Against The Ropes - A Nation's Response To Adversity

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Against The Ropes - A Nation's Response To Adversity

 

By

 

Andrew Obinna Onyearu

nasbuksaylor@nas-int.org

 

 

October 28, 2005


By quirk of unusual coincidence, the Nigerian Nation was thrown into mourning with the loss, on Saturday, 22 October 2005 of 117 persons who diedvwhen Belleview Airlines Flight 210 en route Abuja from Lagos, crashed in Ogun State, Nigeria. Literally within hours, the nation lost its First Lady, Mrs Stella Obasanjo. NAS, along with million other Nigerians, joins the
President Olusegun Obasanjo and the entire country in expressing our extremely heartfelt sympathies to their families for their huge and tragic losses. The grief experienced by friends and family of those affected has
been inexpressible. To the President, we convey our condolences, in the belief that he will find strength, resolve and fortitude to bear his and the nation's loss. It will be a long time before the nation comes to terms with what has happened. The nation needs to mourn its loss; bury its differences and unite in grief for the sake of the country and for the future. This
adversity has tested the very resolve of the country, to its highest possible limits. As a nation, we find ourselves now "against the ropes". What remains for the nation to consider is its response to these adversities. It is essential that the response is a reflective; carefully diagnosed and proactive one.

Nigeria has been sadly associated with aircraft accidents and fatalities in a manner that has called into question, the role and involvement of those managing the aviation industry in transport in Nigeria. In 1996, 142 people died when a Boeing 727 owned by ADC Airlines crashed 86 kilometres from Lagos. On 4 May 2002, 147 persons lost their lives when an EAS domestic aircraft crashed in Kano. That aircraft was a BAC 1-11-500 in respect of which the then Minister, Dr Kema Chikwe swiftly imposed a ban on its usage. 2005 has been a particularly unpleasant year in relation to airline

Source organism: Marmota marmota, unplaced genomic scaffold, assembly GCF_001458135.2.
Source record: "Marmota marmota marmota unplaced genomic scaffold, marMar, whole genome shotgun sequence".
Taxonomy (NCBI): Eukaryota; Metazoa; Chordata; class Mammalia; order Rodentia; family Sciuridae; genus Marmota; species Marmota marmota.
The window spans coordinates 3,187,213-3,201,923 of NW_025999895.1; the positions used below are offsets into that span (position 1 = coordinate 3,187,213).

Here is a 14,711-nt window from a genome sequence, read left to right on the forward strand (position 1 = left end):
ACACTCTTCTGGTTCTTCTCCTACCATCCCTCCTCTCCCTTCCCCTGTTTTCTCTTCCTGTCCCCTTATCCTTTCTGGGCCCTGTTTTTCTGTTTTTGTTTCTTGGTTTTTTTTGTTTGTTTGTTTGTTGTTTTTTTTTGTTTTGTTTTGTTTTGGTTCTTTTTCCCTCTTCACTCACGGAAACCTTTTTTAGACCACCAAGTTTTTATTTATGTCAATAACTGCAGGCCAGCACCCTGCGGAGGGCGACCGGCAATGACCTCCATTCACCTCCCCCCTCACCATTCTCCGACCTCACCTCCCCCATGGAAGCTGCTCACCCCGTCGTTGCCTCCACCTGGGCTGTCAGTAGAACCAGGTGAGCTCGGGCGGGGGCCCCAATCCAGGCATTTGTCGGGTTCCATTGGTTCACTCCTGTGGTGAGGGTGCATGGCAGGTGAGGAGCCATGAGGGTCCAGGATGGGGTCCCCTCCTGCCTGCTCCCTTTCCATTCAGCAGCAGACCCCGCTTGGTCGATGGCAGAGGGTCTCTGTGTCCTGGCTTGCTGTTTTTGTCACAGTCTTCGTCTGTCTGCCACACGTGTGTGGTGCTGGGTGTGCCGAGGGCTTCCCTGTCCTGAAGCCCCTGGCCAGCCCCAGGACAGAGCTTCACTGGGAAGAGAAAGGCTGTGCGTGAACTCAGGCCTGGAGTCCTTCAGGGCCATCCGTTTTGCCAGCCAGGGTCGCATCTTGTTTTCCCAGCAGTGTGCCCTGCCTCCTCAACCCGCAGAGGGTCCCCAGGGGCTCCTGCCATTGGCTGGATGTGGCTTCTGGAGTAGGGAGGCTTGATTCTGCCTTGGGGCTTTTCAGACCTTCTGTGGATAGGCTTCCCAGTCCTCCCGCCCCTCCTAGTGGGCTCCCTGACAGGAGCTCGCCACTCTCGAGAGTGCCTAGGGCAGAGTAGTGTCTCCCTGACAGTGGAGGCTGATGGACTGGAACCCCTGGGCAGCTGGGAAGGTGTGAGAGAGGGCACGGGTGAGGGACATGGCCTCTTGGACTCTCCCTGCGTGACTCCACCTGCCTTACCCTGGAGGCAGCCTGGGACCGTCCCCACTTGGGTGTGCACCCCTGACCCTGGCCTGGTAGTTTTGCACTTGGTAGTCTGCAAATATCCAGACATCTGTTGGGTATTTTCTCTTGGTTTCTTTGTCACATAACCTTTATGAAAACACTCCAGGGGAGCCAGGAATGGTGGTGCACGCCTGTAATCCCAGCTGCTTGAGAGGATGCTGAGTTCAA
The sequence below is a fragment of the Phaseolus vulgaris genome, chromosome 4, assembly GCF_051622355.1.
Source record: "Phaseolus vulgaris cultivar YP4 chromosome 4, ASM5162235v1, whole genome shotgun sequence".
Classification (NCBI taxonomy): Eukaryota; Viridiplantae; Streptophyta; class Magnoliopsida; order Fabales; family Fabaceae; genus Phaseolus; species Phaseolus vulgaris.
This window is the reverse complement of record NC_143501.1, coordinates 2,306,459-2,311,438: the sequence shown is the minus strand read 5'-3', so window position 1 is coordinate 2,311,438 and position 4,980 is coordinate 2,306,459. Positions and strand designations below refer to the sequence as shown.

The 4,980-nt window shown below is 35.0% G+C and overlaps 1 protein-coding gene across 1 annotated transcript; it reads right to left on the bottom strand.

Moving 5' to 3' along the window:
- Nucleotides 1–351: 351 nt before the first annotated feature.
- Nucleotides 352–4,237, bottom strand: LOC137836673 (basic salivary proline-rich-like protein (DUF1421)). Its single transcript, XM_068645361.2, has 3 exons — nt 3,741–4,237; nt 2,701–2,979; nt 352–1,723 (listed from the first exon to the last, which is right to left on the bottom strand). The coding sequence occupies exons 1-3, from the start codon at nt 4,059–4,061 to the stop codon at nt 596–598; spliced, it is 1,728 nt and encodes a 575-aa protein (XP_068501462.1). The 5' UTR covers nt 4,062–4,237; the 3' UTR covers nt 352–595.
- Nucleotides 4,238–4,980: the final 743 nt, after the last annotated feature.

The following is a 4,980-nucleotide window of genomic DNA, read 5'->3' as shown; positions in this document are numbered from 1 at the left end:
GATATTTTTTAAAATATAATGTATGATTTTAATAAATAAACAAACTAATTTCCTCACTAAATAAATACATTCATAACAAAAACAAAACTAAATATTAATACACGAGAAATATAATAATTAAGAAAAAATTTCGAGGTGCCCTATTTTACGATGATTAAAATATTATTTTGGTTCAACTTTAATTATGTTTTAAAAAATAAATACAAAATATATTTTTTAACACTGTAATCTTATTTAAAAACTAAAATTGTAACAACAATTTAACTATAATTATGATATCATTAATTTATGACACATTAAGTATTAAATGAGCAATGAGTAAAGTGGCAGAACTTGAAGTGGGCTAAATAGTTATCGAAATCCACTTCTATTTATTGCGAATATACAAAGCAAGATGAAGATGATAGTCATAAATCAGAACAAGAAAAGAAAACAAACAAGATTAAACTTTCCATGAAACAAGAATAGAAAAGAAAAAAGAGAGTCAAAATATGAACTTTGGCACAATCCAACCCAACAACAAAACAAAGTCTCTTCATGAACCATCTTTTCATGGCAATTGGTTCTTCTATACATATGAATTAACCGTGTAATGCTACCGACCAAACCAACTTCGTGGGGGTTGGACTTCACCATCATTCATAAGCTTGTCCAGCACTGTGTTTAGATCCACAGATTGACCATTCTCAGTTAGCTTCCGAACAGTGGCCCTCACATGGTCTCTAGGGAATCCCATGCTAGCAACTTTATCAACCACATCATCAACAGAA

accidents. Indeed, this year has been the aviation industry and Nigeria's annus horribilis. On 13 March 2005, a plane crash landed in Abuja Airport. On 4 May 2005, a chartered airline plane skidded off the runway at Abuja Airport. On 11 June 2005, an EAS aircraft crash-landed in Jos. On 9 July 2005, an Air France aircraft with 196 passengers on board ran into stray cows on the runway of Port Harcourt International Airport as it touched down. On 30 June 2005, an aircraft carrying 92 passengers made an emergency landing at the local wing of the Murtala Mohammed Airport, Ikeja, Lagos. Barely 4 months later, the last incident of 22 October 2005 occurred. These, in 2005, were the publicised and documented incidents. The "close shaves" that Nigerians have come to appreciate as "normal" occur with the same regularity as the flights themselves. These remain both undisclosed and concealed.

This historical perspective on aircraft accidents is simply unacceptable. We do not believe that there is anyone who considers these statistics palatable reading and those who do are in the hopeless, depraved minority. The reality is that the aviation industry in Nigeria is in a mess. Aged planes populate the fleet. Airlines are taking risks by the day, undisclosed to innocent passengers and play "Russian Roulette" with the lives of its patrons. Cost and corner- cutting unknown in First World Countries is rife in the industry. Government- run facilities are even more deplorable. Ministerial efforts continue to be defeated by middle-level sabotage. Minimal resources are so poorly distributed that the emphasis is placed on the wrong or
undeserving aspects. Regulatory bodies either do not undertake their functions with desired seriousness or allow internationally acceptable standards to be extravagantly compromised by ineptitude and greed.